iOS 7 is here, and it’s been a lot of fun watching all the app redesigns. I’ve noticed a few trouble spots in 3rd party iOS 7 development that warrant paying closer attention to as we continue our redesign of Dark Sky.
Firstly, developers seem to be focusing most of their attention on the look of iOS 7, rather than its feel.
Apple is educating developers on proper iOS 7 design primarily through example; we use their redesigned apps as inspiration for our own. A natural side-effect of this is that we are emulating the most obvious changes: those that we can see, i.e. the visual aesthetic comprised of flattened colors, thinner fonts, and the minimization of UI “material” constructs.
But the magic of iOS 7 lies not in the look of the thing, but in the overhauled interactions. The new iOS is fluid and dynamic; transitions are more lively and exist in a 3D space that is more consistent than old iterations of iOS (even after using the beta for months, I still find myself on the home screen zooming into a folder, zooming into an app, and then back out again. Just because it’s fun). This change, more than the “flat design”, defines the new direction of the OS.
It’s really a phase change: iOS 6 was a solid, iOS 7 is a fluid. And right now, redesigned apps are still “solid” apps with the old interactions: iOS 6 apps with an iOS 7 veneer.
I expect this won’t last long. Soon the visual changes will seem familiar and it’ll be easier to explore the rich new interaction model. In 18 months we’ll look back to apps today and hardly recognize them.
Point #2: The brightly-colored-flat-header-with-integrated-status-bar-and-resulting-mismatched-alignment-and-fonts is kind of a disaster. It does not look good.
Thirdly, redesigned apps in iOS 7 feel colder than their iOS 6 counterparts — and, in fact, colder than Apple’s own iOS 7 apps. It’s a difficult thing to articulate, and it’s not necessarily a bad thing, but here’s one example: the new Twitter.
[Update: I previously had an erroneous Instagram screenshot in here]
Both are well-implemented designs. But the subtle gradients of the original provide a softness and nuance that’s lacking from the new design. Gradients and shadows, while often abused, aren’t necessarily bad. Wielded properly they can be very effective tools. But many great developers have seemingly removed them from their toolbox altogether, resulting in designs that are sterile and less friendly.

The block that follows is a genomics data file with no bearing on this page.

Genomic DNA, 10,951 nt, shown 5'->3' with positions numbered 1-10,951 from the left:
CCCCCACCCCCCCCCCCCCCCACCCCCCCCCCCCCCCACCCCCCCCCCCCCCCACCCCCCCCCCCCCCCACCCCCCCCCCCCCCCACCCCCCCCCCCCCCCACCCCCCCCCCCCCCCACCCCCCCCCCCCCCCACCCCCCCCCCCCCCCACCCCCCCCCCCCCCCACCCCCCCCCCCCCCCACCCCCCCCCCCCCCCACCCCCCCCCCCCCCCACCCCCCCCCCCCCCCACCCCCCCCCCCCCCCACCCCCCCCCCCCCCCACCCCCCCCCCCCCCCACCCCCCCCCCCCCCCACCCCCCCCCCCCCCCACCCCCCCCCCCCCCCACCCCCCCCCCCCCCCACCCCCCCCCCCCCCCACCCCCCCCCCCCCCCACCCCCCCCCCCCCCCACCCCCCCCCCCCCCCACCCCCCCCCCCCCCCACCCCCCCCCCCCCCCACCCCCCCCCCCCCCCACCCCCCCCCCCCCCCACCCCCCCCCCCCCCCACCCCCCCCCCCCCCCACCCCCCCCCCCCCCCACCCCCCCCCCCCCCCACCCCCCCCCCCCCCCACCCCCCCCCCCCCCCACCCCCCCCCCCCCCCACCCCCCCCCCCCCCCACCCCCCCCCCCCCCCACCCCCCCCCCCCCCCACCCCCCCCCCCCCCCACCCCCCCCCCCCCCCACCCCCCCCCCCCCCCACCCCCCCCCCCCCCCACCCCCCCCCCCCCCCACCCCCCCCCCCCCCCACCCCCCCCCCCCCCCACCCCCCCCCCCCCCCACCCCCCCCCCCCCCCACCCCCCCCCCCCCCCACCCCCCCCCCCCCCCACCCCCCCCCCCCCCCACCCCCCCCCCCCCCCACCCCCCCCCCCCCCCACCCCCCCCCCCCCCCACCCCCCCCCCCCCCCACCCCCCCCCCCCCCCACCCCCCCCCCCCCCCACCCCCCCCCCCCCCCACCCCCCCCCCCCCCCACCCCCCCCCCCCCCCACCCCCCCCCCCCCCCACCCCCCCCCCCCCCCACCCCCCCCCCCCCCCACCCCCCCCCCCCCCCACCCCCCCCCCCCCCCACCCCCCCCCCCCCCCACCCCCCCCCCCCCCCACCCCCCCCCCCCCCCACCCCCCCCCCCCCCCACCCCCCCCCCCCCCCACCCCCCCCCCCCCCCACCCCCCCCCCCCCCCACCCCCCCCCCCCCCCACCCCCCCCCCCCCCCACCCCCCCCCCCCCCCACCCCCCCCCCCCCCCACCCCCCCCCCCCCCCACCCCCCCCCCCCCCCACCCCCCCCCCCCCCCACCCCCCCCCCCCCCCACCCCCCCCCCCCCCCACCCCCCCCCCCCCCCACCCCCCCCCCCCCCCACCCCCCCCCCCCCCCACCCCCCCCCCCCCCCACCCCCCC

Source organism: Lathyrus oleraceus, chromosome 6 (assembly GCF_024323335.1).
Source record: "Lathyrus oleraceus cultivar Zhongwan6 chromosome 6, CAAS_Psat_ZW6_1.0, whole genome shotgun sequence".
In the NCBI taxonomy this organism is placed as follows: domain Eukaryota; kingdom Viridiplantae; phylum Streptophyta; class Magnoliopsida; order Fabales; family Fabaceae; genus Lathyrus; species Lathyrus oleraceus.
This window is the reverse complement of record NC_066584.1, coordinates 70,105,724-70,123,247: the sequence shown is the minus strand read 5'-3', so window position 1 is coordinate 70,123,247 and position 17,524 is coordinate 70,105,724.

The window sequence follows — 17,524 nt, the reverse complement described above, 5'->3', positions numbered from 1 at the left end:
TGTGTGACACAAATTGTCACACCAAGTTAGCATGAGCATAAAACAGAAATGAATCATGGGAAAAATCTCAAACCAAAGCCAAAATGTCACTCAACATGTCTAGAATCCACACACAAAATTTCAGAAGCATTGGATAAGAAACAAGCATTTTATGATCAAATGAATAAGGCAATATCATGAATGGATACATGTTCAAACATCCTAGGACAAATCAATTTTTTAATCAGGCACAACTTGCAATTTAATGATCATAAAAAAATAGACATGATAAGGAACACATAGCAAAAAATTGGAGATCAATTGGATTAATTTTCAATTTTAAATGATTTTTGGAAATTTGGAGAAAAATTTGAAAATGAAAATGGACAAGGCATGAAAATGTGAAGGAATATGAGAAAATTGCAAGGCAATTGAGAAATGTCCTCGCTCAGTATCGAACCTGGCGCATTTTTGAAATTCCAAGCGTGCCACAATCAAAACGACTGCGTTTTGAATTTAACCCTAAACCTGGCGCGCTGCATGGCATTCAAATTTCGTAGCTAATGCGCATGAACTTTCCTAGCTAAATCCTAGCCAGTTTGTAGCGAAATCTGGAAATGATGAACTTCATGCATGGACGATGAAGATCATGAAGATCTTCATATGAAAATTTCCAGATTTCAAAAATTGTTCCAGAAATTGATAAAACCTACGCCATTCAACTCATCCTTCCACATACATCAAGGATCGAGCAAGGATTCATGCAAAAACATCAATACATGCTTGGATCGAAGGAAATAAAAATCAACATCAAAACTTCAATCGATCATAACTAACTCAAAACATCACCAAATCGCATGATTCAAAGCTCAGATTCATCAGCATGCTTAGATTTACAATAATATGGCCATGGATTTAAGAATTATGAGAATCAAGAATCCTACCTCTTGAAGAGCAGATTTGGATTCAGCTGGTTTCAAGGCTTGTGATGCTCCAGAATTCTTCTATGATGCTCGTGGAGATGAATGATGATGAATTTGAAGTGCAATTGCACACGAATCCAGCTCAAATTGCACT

Final thing: My favorite designs are the ones that go all-in with a particular aesthetic, but then pull back 10% in an unexpected direction. Right now, there’s a definite lack of nuance and exploration with the 3rd Party iOS 7 apps out there. I was discussing this with my brother, and he hit the nail on the head:
I think what you’re describing is kind of like a caricature. When you do a caricature, you take every part of the person to 100% – you don’t pull back. It’s like “Oh, you have big ears, so I’m gonna give you the biggest damn ears you ever saw.” Or with design – “Oh you want flat, then I’m gonna give you the flattest damn thing you ever saw”. And because of that, you get the essence of the person – or the design – but it’s distorted and far more unpleasant than the real thing. And then you compare that to a real sketch of someone – you don’t take it 100%. You keep things in their proper proportion and the result is an improved likeness to the person (or the design), and a much more pleasant appearance.
It would be like if Apple was designing Hugh Laurie pictures instead of apps and gave guidance “Ok, he’s got a long face and big eyes”. Then all the designers went and did this:
Instead of trying to capture the real thing, which is far better:
By Adam Grossman